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Halloween is here! Well, almost. And while the kids in your life are probably thrilled about the sugary jack-o-lantern strewn bonanza that is Halloween, the parent side of Halloween planning is a bit more tricky (The phrase “How is the store out of costumes already?! HOW?!” comes to mind).

Look, in the grand scheme of holidays, Halloween can be costly, complicated, and not traditionally eco-friendly. Luckily, it is also incredibly, ridiculously easy to makeover. Costumes can be found, faces can be painted, and tricks and treats can be dispensed, all at a low-cost, in a green way. Here’s a Tips Tuesday breakdown on how to detox your Halloween:

Face paint:

**Not so fun fact: The Campaign for Safe Cosmetics tested ten popular face paints for toxic chemicals in their report “Pretty Scary: Heavy Metals in Face Paints.”  All ten had lead, while others contained allergens like nickel, cobalt, and chromium.

DIY: Save some money and minimize your child’s chemical exposures by whipping up a batch of your own nontoxic face paint. The Campaign for Safe Cosmetics has a few easy non-toxic recipes. The Smart Mama also has nontoxic Halloween recipes for everything from fake blood to fairy glitter.

Rules for buying: Read the label. Don’t be fooled by “green,” “all natural,” or hypoallergenic” labels: these terms have no legal definition. Avoid the chemicals on the chemicals of concern list from the Campaign for Safe Cosmetics. And remember, always spot test cosmetics on your child before using them: Apply a small amount to see if your child has an allergic reaction.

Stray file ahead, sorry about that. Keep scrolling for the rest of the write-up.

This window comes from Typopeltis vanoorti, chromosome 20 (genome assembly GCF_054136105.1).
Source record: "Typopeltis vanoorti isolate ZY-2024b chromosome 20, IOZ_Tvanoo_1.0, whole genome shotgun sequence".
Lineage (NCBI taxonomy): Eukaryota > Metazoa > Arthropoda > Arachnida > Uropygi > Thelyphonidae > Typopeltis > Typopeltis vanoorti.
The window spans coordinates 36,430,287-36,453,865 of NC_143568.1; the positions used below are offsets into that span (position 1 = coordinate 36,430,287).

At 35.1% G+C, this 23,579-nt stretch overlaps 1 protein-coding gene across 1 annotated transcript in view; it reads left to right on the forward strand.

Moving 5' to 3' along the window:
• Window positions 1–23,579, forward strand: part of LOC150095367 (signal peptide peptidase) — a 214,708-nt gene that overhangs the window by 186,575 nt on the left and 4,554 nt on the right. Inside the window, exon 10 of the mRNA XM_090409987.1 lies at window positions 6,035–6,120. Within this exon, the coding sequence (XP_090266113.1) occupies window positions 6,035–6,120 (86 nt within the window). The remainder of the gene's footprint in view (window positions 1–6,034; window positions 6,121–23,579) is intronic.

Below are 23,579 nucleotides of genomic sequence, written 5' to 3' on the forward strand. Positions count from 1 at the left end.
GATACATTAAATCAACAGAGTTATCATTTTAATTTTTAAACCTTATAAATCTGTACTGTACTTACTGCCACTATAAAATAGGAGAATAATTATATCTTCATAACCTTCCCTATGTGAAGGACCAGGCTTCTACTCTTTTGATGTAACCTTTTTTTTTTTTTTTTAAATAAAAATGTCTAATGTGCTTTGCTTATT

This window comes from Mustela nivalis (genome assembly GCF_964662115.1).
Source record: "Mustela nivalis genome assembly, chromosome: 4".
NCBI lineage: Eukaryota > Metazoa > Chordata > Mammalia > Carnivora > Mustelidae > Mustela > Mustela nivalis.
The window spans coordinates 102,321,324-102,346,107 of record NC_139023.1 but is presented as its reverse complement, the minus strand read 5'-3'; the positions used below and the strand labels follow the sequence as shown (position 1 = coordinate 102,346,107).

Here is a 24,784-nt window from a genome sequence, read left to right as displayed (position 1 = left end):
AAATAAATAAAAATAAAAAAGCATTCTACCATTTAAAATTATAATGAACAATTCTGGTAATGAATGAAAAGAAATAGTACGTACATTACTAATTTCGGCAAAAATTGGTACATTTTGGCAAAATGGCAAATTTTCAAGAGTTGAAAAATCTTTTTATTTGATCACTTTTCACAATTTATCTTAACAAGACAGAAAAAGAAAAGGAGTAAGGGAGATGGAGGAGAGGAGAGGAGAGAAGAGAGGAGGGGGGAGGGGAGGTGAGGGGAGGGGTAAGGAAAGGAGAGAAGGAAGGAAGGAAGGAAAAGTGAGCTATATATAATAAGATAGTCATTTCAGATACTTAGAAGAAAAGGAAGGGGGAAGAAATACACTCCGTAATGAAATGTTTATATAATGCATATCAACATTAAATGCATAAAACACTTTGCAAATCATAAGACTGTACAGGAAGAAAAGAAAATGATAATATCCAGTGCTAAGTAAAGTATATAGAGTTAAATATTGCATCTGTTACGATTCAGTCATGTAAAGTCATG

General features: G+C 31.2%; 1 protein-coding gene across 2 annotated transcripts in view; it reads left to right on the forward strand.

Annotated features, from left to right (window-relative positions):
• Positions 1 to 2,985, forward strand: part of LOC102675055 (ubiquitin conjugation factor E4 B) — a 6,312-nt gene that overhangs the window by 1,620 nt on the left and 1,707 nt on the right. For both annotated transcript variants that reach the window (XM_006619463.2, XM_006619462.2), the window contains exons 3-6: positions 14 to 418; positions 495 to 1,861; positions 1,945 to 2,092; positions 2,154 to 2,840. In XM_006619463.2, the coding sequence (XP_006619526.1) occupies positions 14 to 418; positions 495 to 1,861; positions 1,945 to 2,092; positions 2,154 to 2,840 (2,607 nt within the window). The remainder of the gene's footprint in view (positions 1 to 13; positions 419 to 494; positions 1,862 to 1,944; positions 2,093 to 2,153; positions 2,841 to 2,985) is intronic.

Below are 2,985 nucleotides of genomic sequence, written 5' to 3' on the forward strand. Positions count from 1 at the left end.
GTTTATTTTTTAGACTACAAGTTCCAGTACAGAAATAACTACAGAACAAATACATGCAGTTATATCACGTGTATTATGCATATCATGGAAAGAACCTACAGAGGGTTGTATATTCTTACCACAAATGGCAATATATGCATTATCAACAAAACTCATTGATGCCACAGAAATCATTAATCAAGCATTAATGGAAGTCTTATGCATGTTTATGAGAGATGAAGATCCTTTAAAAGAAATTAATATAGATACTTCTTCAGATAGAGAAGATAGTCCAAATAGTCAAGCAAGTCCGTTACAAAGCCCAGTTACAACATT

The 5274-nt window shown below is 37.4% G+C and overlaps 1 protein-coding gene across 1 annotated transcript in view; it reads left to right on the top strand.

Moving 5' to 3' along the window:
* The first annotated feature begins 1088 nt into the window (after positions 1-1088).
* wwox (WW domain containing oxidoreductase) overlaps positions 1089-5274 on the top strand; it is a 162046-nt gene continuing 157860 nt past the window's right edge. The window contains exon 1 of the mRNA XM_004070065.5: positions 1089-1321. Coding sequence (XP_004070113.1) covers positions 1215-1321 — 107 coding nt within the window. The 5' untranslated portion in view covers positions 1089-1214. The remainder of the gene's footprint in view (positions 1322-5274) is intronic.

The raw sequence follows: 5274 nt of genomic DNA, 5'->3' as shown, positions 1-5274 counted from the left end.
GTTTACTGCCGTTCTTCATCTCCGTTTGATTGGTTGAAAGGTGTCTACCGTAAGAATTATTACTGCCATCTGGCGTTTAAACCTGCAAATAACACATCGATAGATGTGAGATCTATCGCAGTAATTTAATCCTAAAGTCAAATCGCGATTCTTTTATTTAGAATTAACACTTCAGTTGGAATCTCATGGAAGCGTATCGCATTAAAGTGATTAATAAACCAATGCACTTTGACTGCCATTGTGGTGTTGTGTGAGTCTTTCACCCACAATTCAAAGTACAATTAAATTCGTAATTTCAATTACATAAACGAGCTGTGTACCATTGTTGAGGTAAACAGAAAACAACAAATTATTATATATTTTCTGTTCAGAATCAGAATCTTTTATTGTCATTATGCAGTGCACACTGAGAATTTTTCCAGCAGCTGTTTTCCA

Don’t forget: Makeup that isn’t meant for your face shouldn’t be used to replace face paint. Example: One long ago clown themed Halloween, my red nose was made of lipstick dotted on the tip of my nose. Leave those cosmetics in the makeup bag. And if you have leftover face paint from last year, look it up on the FDA's recall page to make sure it hasn’t been recalled.

Costumes:

**Did you know: According to GreenHalloween.org, just swapping half the costumes kids wear could reduce landfill waste by 6,250 tons!

Swap: You can look up costume swaps in your area on Swap.com or you can organize a swap of your own. Talk to friends, family members, and neighbors and see if they’re interested in swapping costumes for the season.

Consignment and Thrift Stores: Thrift stores are chock full of costumes at this time of year. Check out their selection, and don’t skip the clothing racks: You never know what potential costumes you might find.

DIY: Shop your own closet and your kids closets for clothing that can be transformed into costumes. Use materials in your home or from second hand stores to create a costume of your own. Check out our Superhero cape tutorial blogathon for ideas on how to make kid capes.

Treats for the Trick or Treaters:

Healthier options: Healthy Child, Healthy World has a guide to choosing healthier treats that you can hand out to trick or treaters instead of the standard candy treats.

Skip the sweets and foods: Stickers, snazzy pencils, art supplies: Think outside the box when it comes to your trick or treat giveaways. Non-food items are healthier; just don’t replace Halloween sweets with plastic toys.

The candy route: If you do give out candy, portion it out: Reduce waste and packaging by giving one candy to each trick or treater instead of hand fulls of treats.

Do you have tips on how to get ready for a green Halloween?  Leave them in the comments, or visit our Facebook page and share them with the MomsRising community.

 

 


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